Epidurals can be used in labour for many reasons. The following is a list of some of the main reasons you might request an epidural, or your caregiver may recommend you have one.
The most common reason for a woman to request an epidural is for pain relief. Epidurals for this reason are usually given in the active first stage of the labour (when the cervix is opening or dilating past 3 to 5 cms, but before 10 cms).
Some advantages of having an epidural for labour pain relief include:
- The potential to totally relieve the pain (for up to 85% of women).
- It does not sedate the woman, affecting her consciousness or mental clarity, like narcotics and gas.
- It can give the woman a rest.
- For a few women, it helps them to push their baby out, because the pain was lessened.
An epidural is rarely inserted for pain relief in prelabour or in the early 1st stage of labour, because it is likely to stop or slow down the labour. This means that an oxytocin drip to augment the contractions would then be needed. An epidural is also not usually inserted for pain relief after the woman’s cervix is fully dilated to 10cms (meaning she is in the 2nd stage or the pushing phase of the labour) as this is likely to inhibit her ability to push her baby out, requiring a 1 to 2 hour delay in the pushing phase or, alternatively, a ventouse or forceps birth.
Forceps, ventouse or Caesarean
Your caregiver may recommend an epidural if you need to have a forceps or ventouse delivery, or a Caesarean birth.
If an epidural is already in place for pain relief during the labour, then more medications can be given through the epidural catheter to provide adequate pain relief for these procedures.
If used for these reasons, the epidural may need to be given during the 2nd stage or pushing phase for the forceps and ventouse delivery (or at any time for a Caesarean).
If the labour has been prolonged and the woman is tired, then an epidural may be needed to enable her to rest. Depending on her body’s response to the epidural she may also need to have an oxytocin drip to augment slowed contractions.
Epidurals can be a great tool for women to have some respite from their long labours, but they can also slow things down, so be aware of this if your caregiver starts talking about time limits before intervening to deliver the baby.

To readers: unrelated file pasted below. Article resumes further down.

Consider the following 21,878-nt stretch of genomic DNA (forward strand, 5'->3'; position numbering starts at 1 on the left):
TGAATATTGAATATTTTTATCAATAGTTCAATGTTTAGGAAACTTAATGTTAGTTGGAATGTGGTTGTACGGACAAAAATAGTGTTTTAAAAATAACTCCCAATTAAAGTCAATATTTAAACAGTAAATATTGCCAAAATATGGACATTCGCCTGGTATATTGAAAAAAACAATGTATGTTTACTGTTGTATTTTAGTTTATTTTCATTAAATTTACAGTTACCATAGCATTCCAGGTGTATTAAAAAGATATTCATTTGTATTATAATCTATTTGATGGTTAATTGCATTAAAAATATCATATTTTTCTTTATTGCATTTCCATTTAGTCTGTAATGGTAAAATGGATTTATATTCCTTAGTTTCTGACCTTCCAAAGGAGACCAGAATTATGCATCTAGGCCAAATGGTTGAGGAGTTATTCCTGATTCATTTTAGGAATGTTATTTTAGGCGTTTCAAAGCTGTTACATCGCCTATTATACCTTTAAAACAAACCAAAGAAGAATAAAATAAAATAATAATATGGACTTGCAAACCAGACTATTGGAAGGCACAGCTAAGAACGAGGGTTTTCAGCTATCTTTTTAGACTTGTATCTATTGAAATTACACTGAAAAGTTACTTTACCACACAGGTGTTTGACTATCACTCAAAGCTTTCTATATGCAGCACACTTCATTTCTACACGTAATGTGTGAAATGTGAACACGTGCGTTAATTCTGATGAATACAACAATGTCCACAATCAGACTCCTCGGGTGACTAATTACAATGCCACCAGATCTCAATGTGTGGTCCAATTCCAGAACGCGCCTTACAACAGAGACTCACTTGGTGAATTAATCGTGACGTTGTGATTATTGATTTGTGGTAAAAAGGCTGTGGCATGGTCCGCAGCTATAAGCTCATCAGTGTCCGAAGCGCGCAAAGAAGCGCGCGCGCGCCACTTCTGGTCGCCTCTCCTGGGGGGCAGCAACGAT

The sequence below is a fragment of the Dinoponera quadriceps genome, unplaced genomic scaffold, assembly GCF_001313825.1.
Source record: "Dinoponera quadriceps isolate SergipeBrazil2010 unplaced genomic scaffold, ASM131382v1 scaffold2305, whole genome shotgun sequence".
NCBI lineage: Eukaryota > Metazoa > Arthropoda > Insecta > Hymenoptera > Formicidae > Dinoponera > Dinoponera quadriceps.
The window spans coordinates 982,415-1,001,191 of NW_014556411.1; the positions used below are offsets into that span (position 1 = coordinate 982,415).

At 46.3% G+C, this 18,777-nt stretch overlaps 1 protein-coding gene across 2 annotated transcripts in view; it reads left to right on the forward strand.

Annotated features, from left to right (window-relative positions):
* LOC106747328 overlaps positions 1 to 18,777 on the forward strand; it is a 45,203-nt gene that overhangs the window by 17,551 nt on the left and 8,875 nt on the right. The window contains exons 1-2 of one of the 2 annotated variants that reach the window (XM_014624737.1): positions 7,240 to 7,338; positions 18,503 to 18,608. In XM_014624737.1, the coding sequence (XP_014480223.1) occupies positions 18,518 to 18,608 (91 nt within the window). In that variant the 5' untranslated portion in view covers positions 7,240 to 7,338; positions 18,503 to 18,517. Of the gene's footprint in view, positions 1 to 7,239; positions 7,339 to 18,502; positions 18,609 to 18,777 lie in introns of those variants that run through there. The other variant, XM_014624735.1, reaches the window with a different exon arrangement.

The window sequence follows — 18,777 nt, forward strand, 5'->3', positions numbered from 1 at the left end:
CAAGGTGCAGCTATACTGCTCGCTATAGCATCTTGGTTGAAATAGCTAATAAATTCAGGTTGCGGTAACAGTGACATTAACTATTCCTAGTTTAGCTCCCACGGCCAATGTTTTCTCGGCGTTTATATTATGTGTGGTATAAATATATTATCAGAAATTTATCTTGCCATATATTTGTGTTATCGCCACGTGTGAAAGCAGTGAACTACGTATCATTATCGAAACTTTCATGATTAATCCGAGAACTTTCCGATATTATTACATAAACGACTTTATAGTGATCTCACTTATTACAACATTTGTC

Anxious or concerned
For some women feeling concerned about the pain of their labour, or feeling like they are not coping with the pain, can cause anxiety to the point where it is possibly preventing their labour from progressing.
The concerns can be:
- Psychologically based (with mental turning points being typically around the time the woman is 3 to 4 cms or 7 to 8 cms). These times are when the woman’s body is preparing to move from one phase or first stage to the next.
- Physiologically based, where the woman’s anxiety is causing her to hyperventilate, and release high levels of adrenaline, suppressing her contractions and slowing the labour.
Occasionally an epidural can help with these issues and assist the woman’s body to relax and dilate with the labour. If your caregiver is considering augmentation with an oxytocin drip (and you would also like to have an epidural), it is generally good practise to have the epidural inserted first (for at least an hour or two), to see if that will do the trick before starting the oxytocin. This gives the woman’s body an opportunity to see if the relaxation is enough to help dilate her cervix, if not, then a drip may still need to be started.
There is some research that supports the fact that an epidural is capable of reducing or reversing the stress-related responses in a woman’s body if highly anxious in her labour. She will stop hyperventilating, her muscles will relax, if the blood pressure is raised this will fall and adrenaline levels will decrease. There is also some evidence that the woman’s body’s oxygen requirements are reduced and blood flow to the placenta may improve (if the blood pressure does not fall too low).